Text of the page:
Houston Astros: The Ken Giles dilemma


One of the goals in the Astros offseason was to bulk up the strength of the bullpen, which was largely one of the most impressive bullpens in the MLB in 2015, until the last couple of months. In trying to achieve this, a blockbuster trade for Philadelphia Phillies closer, Ken Giles in what essentially turned out to be a 7 player trade was made. Giles would be brought in to become the legitimate closer, taking over for current closer Luke Gregerson, who was rather steady in 2015 as the Astros closer, but still lacked the overall consistency to win that spot in the long term.

This one year deal put Giles in competition with Gregerson for the closing spot in spring training, and ultimately Gregerson won the position. Since Gregerson was awarded the spot, Giles has consistently shown the Astros, on field, a subpar performance that couldn’t have been predicted when he was brought on. The same pitcher who boasted a 1.18 and 1.80 ERA, in that order, during his 2 year stint with the Phillies currently holds the highest ERA on the Astros roster, at 9.26. This is higher than catcher turned pitcher for one inning Eric Kratz.

Speculation has come from team manager A.J. Hinch that being the set up man for Gregerson in the 8th has been too much pressure, especially in close games. Giles himself has stated, essentially, that he’s playing in his own head right now and hasn’t been comfortable on the mound this season with the Astros. This has clearly been seen, with Giles being at least partially responsible for blowing leads or close games at least 5 different times this year. In the 11.2 innings Giles has played for the Astros, he’s amassed 12 runs. That’s a run per appearance on the mound.

So what can you do with a pitcher brought in to close that can’t handle the pressure of being the set up man for the closer that beat him out? Was it a knock on his confidence to lose closer to Gregerson, who he was brought in to replace? Possibly. To ease the pressure of setting up Gregerson in the 8th, Hinch has plugged him in to relieve in earlier innings. He’s been brought in to face a single batter, as well as an inning in the 7th over the past week. The single batter was a success, the inning – he had to be pulled, and did enough damage with 3 batters to help lose the lead and eventually the game.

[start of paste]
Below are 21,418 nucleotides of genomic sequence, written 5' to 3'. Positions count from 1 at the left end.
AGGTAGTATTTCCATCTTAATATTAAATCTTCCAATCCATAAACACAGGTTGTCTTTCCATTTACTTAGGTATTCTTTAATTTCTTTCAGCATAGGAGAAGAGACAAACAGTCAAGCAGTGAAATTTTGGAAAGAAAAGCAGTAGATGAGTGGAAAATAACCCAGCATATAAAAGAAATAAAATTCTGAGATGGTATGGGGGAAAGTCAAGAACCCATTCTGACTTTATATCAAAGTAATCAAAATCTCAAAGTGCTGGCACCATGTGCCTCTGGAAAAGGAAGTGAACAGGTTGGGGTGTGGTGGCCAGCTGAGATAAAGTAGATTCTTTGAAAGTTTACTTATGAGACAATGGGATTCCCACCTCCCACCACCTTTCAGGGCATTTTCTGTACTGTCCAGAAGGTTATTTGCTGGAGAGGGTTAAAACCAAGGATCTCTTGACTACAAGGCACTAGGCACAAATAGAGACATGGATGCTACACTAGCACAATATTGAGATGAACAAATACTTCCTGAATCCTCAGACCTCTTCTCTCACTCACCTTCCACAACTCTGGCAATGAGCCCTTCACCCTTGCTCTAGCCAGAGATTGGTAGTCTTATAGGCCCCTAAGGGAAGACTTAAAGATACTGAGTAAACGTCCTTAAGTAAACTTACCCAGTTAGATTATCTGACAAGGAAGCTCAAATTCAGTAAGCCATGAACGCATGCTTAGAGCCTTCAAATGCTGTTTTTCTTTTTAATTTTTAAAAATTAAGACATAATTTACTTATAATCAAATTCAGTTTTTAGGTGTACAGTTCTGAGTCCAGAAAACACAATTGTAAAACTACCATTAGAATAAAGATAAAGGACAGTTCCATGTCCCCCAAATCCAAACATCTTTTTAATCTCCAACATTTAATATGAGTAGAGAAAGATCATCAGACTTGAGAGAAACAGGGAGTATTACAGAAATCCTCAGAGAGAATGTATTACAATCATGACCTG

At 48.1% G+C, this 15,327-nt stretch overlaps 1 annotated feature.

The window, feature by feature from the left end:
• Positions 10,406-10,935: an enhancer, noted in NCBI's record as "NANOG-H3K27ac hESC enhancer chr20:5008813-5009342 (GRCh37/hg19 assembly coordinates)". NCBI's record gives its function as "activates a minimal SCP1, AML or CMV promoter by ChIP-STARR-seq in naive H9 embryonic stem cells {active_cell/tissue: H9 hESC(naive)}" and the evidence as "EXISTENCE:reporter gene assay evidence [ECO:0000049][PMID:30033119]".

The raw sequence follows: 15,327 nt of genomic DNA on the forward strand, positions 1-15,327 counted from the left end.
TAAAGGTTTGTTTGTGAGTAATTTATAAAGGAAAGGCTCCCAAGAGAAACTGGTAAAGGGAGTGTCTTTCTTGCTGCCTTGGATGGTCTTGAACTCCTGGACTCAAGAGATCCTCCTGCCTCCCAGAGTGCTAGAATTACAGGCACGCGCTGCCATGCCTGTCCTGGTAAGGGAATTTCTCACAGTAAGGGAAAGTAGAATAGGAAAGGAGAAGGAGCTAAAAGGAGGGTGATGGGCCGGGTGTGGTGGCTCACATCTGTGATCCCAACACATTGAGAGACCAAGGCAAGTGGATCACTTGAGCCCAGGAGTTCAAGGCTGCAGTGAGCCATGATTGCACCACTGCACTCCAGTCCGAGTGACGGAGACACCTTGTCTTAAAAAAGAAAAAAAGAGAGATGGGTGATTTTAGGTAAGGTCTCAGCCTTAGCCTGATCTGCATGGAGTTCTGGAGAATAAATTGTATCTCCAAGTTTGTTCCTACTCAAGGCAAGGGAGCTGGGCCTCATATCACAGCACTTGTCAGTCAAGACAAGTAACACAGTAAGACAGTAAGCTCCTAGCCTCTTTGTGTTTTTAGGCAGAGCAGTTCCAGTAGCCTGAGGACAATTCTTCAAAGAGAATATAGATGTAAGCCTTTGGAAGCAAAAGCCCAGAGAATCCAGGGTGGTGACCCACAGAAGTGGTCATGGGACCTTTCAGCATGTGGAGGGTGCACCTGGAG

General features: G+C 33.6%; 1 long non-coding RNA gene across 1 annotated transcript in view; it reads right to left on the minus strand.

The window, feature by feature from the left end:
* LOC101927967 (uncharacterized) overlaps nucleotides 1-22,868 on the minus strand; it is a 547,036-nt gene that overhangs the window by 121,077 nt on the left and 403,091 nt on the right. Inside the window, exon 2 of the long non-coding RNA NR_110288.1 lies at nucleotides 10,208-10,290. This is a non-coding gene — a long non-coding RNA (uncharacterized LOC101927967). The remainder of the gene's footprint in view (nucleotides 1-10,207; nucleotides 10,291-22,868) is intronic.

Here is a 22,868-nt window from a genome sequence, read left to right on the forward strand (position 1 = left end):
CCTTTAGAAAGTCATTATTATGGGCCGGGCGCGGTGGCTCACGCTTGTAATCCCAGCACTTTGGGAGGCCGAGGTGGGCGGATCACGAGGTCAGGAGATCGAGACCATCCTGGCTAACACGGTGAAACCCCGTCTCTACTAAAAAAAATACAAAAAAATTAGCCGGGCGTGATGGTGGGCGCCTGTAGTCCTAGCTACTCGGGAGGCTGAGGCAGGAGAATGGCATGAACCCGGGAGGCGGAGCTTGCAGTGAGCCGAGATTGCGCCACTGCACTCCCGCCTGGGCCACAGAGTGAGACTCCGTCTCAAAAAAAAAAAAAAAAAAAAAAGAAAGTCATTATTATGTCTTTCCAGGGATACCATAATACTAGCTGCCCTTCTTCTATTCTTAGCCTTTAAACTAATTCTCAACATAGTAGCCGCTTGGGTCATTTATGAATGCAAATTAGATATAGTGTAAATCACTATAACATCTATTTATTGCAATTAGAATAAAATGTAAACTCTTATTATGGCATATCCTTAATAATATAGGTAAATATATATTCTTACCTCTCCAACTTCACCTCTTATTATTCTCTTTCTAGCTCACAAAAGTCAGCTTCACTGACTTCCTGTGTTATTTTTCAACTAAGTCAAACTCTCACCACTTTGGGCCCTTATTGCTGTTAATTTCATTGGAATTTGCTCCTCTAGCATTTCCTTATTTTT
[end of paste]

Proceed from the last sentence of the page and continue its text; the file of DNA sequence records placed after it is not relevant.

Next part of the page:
What’s the next step? Will he be tried in other innings? In the 6th when Fiers starts, or when any other of the starting pitchers need to be pulled early? Will that be his new mission? Will he be relegated to a RHP utilized on one or two ABs to close out an inning? Is that what we paid for? We had more than that with Vincent Velasquez, one of the pitchers lost to the Phillies in the trade. If that’s the answer – to experiment and see which inning works the best for Giles, then the Astros may as well start looking for a trade in the mid-season. Or, they can bite the bullet and send Giles down.

This isn’t a move that gives up on Giles. It’s a move that supports him. He’s in a funk and it’s not getting better when he hits the field. He wasn’t brought in to play 1/3 of an inning when the Astros need a strikeout to end an inning. He doesn’t want to play that. He’s regressing every time he gets out on the mound, though. His presence on the mound lacks any kind of confidence, and that’s been seen in almost every outing. He needs his confidence back, and needs to directly train as a closer for a few weeks so he can do what he was brough in for – to replace Gregerson.

It’s the same thing that is happening to Gattis as we speak. Gattis was optioned to Corpus Christie yesterday to be primed to back up Jason Castro as catcher.This isn’t a new position for Gattis, as he has experience catching for the Braves (2014 had him behind home plate for a majority of the season), but the move to train specifically in the AA as a refresher. The same could and should happen to Giles. Get him back on track to be closer, and bring him back up when he’s finally ready to close. This needs to happen sooner rather than later. Other wise, his trade will end up being a joke.

The Astros bullpen isn’t stacked right now, but with Feliz being brought back up it’s not shallow either. With McCullers impending return at any time in the next few weeks (with any luck) and Devenski and Fister improving their outings to stretch more than 5 or 6 innings, the pressure on the bullpen is slowly being relieved. Now is the perfect and necessary time to go ahead and make the move with Giles. He’s needed this season, and so is his Phillies ERA. He can get it back, but it’s not going to happen by shoving him into the relief rotation at random spots, hoping that’s the trick.

Save Giles’ season, Hinch, and send him down to Fresno. It’s the right move, and and the right time.


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